Andrew Cogliano had a wonderful season. Before the year began this is what I had to say:
So what's wrong with Cogliano? In my opinion, it's mostly the situation. He can't win a faceoff but has played center his entire career. He's small on a team committed to getting bigger. He hasn't proven that he's got the defensive chops to take on a lot of responsibility in the defensive zone or against good players. He belongs on the wing, but with Ales Hemsky, Dustin Penner, Magnus Paajarvi, Jordan Eberle, and Taylor Hall all in the fold, things are already looking crowded. Especially if he needs some sheltering. Add in Gilbert Brule, Sam Gagner, and Shawn Horcoff and there's only one top nine spot left. With so much youth in the lineup, the Oilers need that player to be capable all over the ice. Derek recently talked about what Steve Tambellini has left to do this summer, and one of his suggestions was for the Oilers to sign a tough minutes forward. If that happens, someone else gets pushed out. If Linus Omark makes the team, it's the same thing. If it's both, two players need to be moved to make room. Maybe that's Eberle going to Oklahoma, Hall going to Windsor or Paajarvi going to Timra, but maybe it's Andrew Cogliano going to the fourth line or the press-box. Judging from Steve Tambellini's desire to rid himself of the guy, I suspect he sees Cogliano as one of the odd men out.
He sure beat that projection! Despite a rough start to the year (Cogliano was a scoring chance sink-hole in his first twenty games, and had just four points to go along with a -11 plus/minus rating), Cogliano established himself in the top nine forwards. By the end of the year he was, as Bruce mentioned, the team's top-line center. Yep, still a center. Derek and I have been pounding on the Cogliano-to-wing drum for a while now, but Tom Renney evidently disagrees. Andrew Cogliano, for better or worse, is being used as a two-way center.
One of the big complaints about Cogliano's game at center is his ability to take faceoffs. It's been a weakness since he got into the league, and yet somehow, he took more draws than anyone else on the club. I wouldn't have bet on that. Is he at least improving?
So... I think that's modest improvement. He was able to consolidate most of last year's gains, and his 2010-11 season was closer to the rest of the centers on the club than it's ever been (with so many rookies on the wings, I think that's an important comparison). Of course, just south of 42% at evens is still awful, particularly for a guy taking the most draws on the club (although winning faceoffs might not even be all that important in the big picture of overall goal differential).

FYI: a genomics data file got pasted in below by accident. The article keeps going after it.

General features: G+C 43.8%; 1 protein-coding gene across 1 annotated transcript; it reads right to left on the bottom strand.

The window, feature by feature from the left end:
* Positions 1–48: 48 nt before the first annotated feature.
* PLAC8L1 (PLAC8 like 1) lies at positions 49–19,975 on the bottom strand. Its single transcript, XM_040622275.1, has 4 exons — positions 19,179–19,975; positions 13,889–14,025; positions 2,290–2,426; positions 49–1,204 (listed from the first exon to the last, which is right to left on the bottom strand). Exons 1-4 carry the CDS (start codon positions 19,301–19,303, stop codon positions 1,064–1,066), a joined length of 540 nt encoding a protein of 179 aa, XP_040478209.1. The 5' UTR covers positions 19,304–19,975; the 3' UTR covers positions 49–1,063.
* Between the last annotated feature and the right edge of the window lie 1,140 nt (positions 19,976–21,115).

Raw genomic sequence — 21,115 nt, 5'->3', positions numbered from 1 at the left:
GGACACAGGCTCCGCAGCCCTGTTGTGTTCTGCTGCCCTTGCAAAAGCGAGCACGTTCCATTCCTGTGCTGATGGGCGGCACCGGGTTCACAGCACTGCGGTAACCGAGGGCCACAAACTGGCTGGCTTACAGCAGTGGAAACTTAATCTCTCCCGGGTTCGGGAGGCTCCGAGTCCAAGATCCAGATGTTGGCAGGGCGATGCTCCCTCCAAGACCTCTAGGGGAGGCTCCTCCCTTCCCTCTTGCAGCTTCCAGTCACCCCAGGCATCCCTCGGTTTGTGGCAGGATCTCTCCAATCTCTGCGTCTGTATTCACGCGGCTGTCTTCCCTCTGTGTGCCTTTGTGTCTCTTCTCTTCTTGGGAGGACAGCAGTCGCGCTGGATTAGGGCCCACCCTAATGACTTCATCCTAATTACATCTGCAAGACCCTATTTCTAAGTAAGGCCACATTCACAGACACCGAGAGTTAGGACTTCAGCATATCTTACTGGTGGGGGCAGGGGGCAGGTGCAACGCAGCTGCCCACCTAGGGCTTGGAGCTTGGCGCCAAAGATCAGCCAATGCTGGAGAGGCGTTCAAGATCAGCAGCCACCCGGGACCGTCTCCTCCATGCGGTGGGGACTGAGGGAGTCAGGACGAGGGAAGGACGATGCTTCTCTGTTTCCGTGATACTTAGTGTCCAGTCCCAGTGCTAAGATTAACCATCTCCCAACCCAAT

So what about the other skills necessary to play the position? Well, to me, this is one area that David Staples' individual scoring chance project is particularly useful. Because we only have the one season of data, it's difficult to know whether or not Cogliano is improving, but this season, David has Cogliano with the second-best scoring chance differential among centers on the team, ahead of both Sam Gagner and Colin Fraser, two of his competitors for a job up the middle next season.
My own subjective analysis is pretty favorable too. Cogliano's speed would be a weapon on the wing for sure, but it's also an important asset at center, and one that I think Cogliano is making good use of. He does an excellent job of coming back deep into the zone to provide an easy outlet for his defensemen, and he does a good job of attacking the net to find rebounds while still being confident that he can get back on defense. Cogliano has also added some physicality to his game, and while I'd never describe him as a punishing hitter, it's a good sign that he's willing to engage, especially when one considers the areas that need improvement.
The problem areas, to my eye, are when the game is more static, like coverage in front of the net, battles along the boards, and positioning on the penalty kill. His biggest asset here is the confidence of the coach. Near the end of the season, when Cogliano had been thrust into the role of top-line center because of injuries, this is what Renney had to say:
Andrew's had a good year. Andrew's been very consistent for us this year, he's identified with what he needs to be as a player, and that's a two-way guy. We have to continue to work with him on the face-off circle, as we do with everybody, but he's really been able to contribute, 200 by 85, as a complete player more so than I think he has in the past.
In the dozen games he played after those comments, Cogliano scored six points (all assists) and had a -2 rating, which is a pretty good result on a team as bad and injury-riddled as the Oilers were. I'd still prefer to see him moved to the wing, but it sounds to me like Tom Renney will give him another year up the middle, and I'm hopeful that we'll see improvement in those more static aspects of the game.
Projection: Another year as one of the Oilers' top three centers that will include more defensive than offensive zone starts, a negative shot differential, a faceoff percentage between 41% and 45%, a role on the PK, and about 30 points at even strength.